The following is an outline of the presentation by Marc Lowenstein at the regional NACADA conference in Pittsburgh , April, 2003; it was written and distributed by him. In the past two years the Dickinson Registrar's Office has moved to actively put the computer to work to do the advising Dr. Lowenstein identifies as "advising as bookkeeping." The role of the Faculty as advisors is primarily that role he identifies as "advising as teaching."

We gratefully acknowledge Dr. Lowenstein's succinct and clear presentation of the distinctions and character of these types of advising.

If Advising is Teaching, What Do Advisors Teach? By Marc Lowenstein
Richard Stockton College, N.J.
marc.lowenstein@stockton.edu

Three conceptions of advising - each with analog for teaching

Advising as bookkeeping (sometimes called "prescriptive advising")

  • Tell students what to do
  • List requirements, rules
  • Check things off list
  • Can be done by a careful clerical - or by a computer
  • Cf. in teaching - reciting lists of facts for memorization/regurgitation
  • Both are boring, but both are sometimes necessary 

Advising as counseling

  • Looking out for individual growth and development
  • Good for advisor to attend to this, just as it is for the teacher, but
  • It's not the heart of what the teacher needs to do, teacher needs to convey the intellectual content of the course
  • Similarly, the advisor has an intellectual content to convey as well which isn't accounted for by talking about development  

Advising as teaching

What does an excellent teacher do? Serves as coach, facilitates student's learning of the subject matter

  • Organizes and sequences the material to facilitate students' learning.
  • Focuses on modes of thinking
  • Models for the student how one might interact with the material
  • Helps put it in perspective of other things student knows
  • Brings out interrelationships of ideas -e.g.
        (a) led historically to (b )
        (a) contradicts (b)
        (a) is an example of (b)
        etc.
  • Helps student synthesize an overview of the material --an understanding of its structure or "logic" -which, once you have it, permits you to assimilate and (if necessary) memorize some of the relevant facts.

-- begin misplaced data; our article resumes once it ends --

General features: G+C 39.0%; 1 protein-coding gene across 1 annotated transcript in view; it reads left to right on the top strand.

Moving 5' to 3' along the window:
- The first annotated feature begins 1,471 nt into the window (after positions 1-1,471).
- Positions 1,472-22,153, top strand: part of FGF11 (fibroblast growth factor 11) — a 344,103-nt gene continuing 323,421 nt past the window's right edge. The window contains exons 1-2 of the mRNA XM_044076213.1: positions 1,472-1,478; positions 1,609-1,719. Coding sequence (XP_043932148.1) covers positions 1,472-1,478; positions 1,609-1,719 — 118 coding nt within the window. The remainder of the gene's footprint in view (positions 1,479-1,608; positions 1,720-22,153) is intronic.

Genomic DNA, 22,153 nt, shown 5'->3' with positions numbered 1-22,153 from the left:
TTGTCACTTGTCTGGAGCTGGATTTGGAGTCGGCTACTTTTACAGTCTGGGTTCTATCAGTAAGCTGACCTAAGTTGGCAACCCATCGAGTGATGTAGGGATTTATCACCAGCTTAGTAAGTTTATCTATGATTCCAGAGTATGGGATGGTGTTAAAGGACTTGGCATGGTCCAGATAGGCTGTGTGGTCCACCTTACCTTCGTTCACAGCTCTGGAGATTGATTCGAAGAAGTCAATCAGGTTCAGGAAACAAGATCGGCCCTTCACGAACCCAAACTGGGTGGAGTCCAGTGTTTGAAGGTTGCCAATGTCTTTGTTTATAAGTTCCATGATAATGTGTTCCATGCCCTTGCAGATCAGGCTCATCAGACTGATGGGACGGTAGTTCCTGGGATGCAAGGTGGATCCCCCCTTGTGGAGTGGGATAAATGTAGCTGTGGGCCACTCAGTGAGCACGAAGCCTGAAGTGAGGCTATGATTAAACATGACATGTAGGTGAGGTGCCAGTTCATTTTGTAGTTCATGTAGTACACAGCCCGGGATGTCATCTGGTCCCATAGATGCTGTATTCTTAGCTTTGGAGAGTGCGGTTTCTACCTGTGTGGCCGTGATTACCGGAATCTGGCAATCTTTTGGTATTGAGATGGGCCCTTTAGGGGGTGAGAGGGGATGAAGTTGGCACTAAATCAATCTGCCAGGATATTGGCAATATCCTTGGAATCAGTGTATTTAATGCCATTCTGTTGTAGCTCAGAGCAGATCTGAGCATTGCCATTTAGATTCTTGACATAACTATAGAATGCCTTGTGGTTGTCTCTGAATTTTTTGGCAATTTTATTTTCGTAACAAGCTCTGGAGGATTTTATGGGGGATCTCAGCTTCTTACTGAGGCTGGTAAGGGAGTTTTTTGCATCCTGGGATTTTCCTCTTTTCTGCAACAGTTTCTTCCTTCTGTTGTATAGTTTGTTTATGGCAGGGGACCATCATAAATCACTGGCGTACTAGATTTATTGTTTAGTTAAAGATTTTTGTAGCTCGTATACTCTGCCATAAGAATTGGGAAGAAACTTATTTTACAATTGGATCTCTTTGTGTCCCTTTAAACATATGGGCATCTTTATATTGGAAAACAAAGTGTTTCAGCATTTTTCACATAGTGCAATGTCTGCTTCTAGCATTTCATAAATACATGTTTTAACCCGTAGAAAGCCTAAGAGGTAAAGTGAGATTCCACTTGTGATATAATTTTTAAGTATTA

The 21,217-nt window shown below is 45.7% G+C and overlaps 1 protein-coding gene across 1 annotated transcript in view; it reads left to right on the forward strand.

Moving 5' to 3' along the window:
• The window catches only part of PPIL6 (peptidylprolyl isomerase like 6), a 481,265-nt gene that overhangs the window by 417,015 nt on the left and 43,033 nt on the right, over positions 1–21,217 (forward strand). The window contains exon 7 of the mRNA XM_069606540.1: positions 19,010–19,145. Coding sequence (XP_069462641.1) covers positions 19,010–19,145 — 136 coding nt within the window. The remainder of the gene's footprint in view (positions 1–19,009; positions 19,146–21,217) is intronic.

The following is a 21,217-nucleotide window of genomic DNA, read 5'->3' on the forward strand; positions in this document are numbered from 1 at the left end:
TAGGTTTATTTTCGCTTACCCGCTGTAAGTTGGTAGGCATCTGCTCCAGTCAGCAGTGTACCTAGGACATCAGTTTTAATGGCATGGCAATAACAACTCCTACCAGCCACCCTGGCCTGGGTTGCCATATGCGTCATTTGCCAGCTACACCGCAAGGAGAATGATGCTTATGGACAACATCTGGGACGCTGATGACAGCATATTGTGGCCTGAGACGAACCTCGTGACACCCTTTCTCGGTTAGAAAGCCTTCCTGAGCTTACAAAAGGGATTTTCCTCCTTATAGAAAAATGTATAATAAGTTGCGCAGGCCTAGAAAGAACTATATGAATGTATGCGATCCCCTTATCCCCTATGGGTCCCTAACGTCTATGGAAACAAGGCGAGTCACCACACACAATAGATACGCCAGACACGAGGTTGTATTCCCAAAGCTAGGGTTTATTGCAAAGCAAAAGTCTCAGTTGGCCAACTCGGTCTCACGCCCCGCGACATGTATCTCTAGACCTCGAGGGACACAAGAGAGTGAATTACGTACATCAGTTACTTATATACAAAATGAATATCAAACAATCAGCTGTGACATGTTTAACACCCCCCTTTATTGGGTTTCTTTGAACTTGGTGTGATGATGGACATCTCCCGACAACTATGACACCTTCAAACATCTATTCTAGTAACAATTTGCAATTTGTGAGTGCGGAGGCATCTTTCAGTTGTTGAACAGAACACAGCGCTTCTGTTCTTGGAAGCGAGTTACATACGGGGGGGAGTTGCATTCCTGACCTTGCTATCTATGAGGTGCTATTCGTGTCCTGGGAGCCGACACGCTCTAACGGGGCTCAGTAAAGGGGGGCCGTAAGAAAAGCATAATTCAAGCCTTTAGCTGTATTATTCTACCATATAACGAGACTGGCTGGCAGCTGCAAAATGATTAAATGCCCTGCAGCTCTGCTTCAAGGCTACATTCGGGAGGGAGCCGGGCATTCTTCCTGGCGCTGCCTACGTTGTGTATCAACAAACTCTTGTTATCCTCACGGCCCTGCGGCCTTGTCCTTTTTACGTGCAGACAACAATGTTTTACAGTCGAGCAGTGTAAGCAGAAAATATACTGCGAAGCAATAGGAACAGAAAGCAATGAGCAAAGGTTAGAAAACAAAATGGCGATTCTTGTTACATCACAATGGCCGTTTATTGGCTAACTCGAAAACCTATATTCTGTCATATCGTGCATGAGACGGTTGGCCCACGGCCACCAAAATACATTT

• Sometimes, puts the course as a whole in perspective, relating it to other courses the student has taken or to the entire curriculum.

Each student's understanding of the material and of its structure may vary slightly from the others' depending on students' own interests and experiences, though it will be influenced by the professor's vision of the material's structure.

Similarly an excellent advisor does the same thing for the student's entire curriculum in that the excellent teacher does for the course.

  • Helps students put parts of the curriculum in perspective relative to others
  • Compares and contrasts modes of thinking of the various disciplines
  • Helps students sequence their learning experiences to optimize their effectiveness
  • Brings out interrelations among disciplines and modes of thought, helping the student to discover how they complement each other
  • Helps the student pay attention to transferable skills being developed, and to focus on how various courses enhance these in various ways
  • Helps the student focus on modes of learning that are being mastered, and on how intellectual growth involves mastering a variety of these
  • Helps the student synthesize an overview of his/her education, an understanding of its structure or "logic"
  • Helps the student make choices among courses and curricula based on his/her emerging understanding of the direction and goals of his/her education 

Each student's overall curriculum as he/she understands it will be unique, even if the courses are the same ones another student takes, because of the uniqueness of the student's contribution and reasons for taking the courses - but also because of the advisor's help in constructing an overview.

Looked at in this way, the advisor's work can play a tremendously important role in the student's academic career, one to be proud of.

  • More important than bookkeeping 
  • A kind of counseling but focused on the 'cognitive' rather than 'affective' side. 
  • Doesn't exclude either bookkeeping or counseling

References

Crookston, B. (1972). A developmental view of academic advising as teaching. Journal of College Student Personnel, 13, 12-17. Reprinted in NACADA Journal, 14:2,5-9.

Hemwall, M.K., & Trachte; K.C. (1999).Learning at the core: toward a new understanding of academic advising. NACADA Journal, 19: 1, 5-11.

Lowenstein, M. (1999). An alternative to the developmental theory of advising. The Mentor, Nov. 22, 1999.

Lowenstein, M. (2000). Academic advising and the "logic" of the curriculum. The Mentor, Apr. 14, 2000.

(URL for The Mentor www.psu.edu/dus/mentor)